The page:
Sen. Kamala Harris made history as the first African American and the first Asian American to run for vice president on a major party ticket, and she made another first while campaigning for the 2020 presidential election too, by embracing a casual sneaker style.
Earlier this month, Harris sent the Internet into a frenzy when she stepped off a plane in Milwaukee, Wisconsin wearing a blazer, dark wash jeans, a face mask and her comfy Chuck Taylors on Monday, Sept. 7 (by Tuesday morning, videos of her arrival had been viewed nearly 8 million times on Twitter, according to the Washington Post).
"I love my Chucks … you know, I think it's maybe people don't expect it, but also it's a statement about who we really are. Everybody has their inner kind of Chuck look," she said with a laugh. "I also think it has to do with the fact we all want to go back to some basic stuff about who we are as a country. Chucks—whatever your background is, whatever language your grandmother spoke—you know, we all at some point or another had our Chucks."
Complex's Joe La Puma asked what Joe Biden had to say over the social media moment. "When the shoes went viral, did Joe notice? Are we stepping the former vice president’s sneaker game up maybe?" La Puma asked. Harris laughed, then replied: "You know, Joe’s got his aviators. Joe’s got a really good look."
Harris also hinted that the strict White House dress code might be more lax if she and Biden win the election, adding, "Here’s the thing: it’s not about loosening up [the dress code] — it’s about lacing up!”
While she's known for her cool and casual footwear choices on the campaign trail today, back in her college days at Howard University in the early 1980s she was rarely in sneakers at all.
"[Howard University Classmate] Sonya Lockett said that there were no sweatpants going to 8 a.m. class. You guy always made sure that the style was on point," La Puma said in the clip. "What were the footwear choices back then?"
"Let’s see. A lot of heels. I mean, very rarely were we wearing tennis shoes," Harris replied. "We never dressed down."
After the interview, the senator went sneaker shopping and almost immediately decided on a pair of vote-themed high-top Converse Chuck Taylors that support Historically Black Colleges. The collaboration between Social Status and Nina Chanel (inspired by none other than Harris herself!) features political pins and is emblazoned with the year 2020.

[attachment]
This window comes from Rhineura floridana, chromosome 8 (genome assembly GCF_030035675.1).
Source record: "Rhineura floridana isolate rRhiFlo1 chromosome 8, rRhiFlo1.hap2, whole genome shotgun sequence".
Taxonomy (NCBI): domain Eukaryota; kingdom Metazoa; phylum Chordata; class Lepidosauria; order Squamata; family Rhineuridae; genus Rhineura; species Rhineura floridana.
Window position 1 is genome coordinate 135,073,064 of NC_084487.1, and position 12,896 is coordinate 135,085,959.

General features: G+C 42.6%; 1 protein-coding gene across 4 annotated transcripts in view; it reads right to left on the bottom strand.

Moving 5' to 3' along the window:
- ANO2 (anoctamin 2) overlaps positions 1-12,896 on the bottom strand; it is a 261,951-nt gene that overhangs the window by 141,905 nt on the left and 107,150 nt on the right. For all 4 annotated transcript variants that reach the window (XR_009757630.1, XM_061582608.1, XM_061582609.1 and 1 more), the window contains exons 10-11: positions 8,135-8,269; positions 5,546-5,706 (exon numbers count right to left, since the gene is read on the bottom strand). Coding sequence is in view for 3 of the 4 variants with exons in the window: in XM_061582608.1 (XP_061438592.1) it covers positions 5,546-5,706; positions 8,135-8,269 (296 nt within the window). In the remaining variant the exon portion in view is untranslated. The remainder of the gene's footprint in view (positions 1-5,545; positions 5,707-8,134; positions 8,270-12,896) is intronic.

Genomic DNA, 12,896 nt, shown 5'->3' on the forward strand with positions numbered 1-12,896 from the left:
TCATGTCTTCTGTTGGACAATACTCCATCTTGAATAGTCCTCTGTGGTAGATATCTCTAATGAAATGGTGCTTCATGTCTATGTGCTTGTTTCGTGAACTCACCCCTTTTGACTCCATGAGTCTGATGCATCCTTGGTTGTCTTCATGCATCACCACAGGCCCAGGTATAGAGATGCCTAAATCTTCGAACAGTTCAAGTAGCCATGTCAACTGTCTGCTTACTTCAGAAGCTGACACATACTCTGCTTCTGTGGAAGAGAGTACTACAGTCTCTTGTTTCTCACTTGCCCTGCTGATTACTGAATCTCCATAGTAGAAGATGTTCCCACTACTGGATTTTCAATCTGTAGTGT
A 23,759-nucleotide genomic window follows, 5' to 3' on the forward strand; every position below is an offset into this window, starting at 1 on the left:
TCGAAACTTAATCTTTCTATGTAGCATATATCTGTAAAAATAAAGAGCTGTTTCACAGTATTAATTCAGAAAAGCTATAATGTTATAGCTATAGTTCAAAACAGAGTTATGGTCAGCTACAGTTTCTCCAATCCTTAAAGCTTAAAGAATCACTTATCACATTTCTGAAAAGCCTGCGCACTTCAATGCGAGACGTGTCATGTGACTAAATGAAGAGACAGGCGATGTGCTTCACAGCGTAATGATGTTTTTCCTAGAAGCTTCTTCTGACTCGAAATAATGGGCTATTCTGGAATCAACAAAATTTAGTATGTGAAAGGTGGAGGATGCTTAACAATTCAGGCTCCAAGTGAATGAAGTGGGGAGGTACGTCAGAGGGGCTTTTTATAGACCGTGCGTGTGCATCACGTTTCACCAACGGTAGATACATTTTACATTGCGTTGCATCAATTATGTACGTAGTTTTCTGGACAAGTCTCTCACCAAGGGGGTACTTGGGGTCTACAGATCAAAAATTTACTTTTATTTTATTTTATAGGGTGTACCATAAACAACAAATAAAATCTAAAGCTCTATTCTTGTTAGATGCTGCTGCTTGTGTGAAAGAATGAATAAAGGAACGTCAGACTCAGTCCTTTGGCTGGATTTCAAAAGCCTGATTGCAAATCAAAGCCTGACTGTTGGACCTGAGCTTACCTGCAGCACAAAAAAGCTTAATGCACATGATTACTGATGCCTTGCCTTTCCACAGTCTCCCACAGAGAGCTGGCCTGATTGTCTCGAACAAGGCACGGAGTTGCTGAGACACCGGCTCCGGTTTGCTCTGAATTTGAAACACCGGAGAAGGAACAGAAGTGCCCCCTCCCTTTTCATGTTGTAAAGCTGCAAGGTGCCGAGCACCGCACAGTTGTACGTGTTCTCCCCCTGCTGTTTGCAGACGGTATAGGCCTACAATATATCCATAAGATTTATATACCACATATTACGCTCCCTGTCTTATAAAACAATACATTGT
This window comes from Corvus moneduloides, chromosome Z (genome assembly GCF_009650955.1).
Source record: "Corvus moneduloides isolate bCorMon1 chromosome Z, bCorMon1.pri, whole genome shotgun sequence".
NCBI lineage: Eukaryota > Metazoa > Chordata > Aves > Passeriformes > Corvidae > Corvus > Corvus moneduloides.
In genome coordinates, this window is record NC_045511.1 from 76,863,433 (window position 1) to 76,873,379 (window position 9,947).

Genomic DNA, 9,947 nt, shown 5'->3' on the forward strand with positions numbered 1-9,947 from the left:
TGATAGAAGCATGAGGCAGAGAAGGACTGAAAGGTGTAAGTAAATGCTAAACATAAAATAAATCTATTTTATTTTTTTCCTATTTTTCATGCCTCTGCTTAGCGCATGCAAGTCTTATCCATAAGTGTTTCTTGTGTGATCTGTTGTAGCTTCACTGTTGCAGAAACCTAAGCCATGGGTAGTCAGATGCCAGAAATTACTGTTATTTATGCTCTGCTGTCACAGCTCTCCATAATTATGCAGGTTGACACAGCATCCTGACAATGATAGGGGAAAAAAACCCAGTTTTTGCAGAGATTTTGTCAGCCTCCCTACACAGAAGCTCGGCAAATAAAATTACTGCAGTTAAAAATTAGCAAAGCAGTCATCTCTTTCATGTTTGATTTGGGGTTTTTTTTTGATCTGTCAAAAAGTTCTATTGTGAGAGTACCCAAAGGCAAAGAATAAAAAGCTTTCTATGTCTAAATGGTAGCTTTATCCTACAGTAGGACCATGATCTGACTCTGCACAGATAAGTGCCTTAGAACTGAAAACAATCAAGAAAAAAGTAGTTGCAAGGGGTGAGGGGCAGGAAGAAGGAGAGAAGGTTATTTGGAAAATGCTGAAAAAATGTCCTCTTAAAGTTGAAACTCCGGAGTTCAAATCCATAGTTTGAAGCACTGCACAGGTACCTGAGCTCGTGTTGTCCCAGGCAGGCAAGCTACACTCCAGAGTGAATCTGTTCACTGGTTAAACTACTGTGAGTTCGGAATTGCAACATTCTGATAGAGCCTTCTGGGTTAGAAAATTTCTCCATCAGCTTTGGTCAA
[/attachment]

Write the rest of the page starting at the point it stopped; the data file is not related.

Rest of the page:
"Listen, everything is on the line in 2020," I love how [Chanel] has a heart here. Let's just understand that, motivated by love, we can actually be active and change what needs to get done...I always say we need to be joyful warriors in our fight for equality; in our fight for fairness."
The Complex interview comes after Harris sat down with CBS's 60 Minutes, during which she answered questions about her voting records and laughed when host Norah O’Donnell asked if she has a "socialist or progressive perspective."
"No. No," she said. "It is the perspective of-- of a woman who grew up-- a Black child in America, who was also a prosecutor, who also has a mother who arrived here at the age of 19 from India. Who also, you know, l-- likes hip hop."
"What I will do, and I promise you this, and this is what Joe wants me to do, this was part of our deal, I will always share with him my lived experience as it relates to any issue that we confront," she said.
O’Donnell also raised criticism from Republicans that Harris is actually too liberal to be vice president, given some of the policies she has supported. But Harris pushed back.
“I am not going to be confined to Donald Trump's definition of who I or anybody else is. And I think America has learned that that would be a mistake,” she said.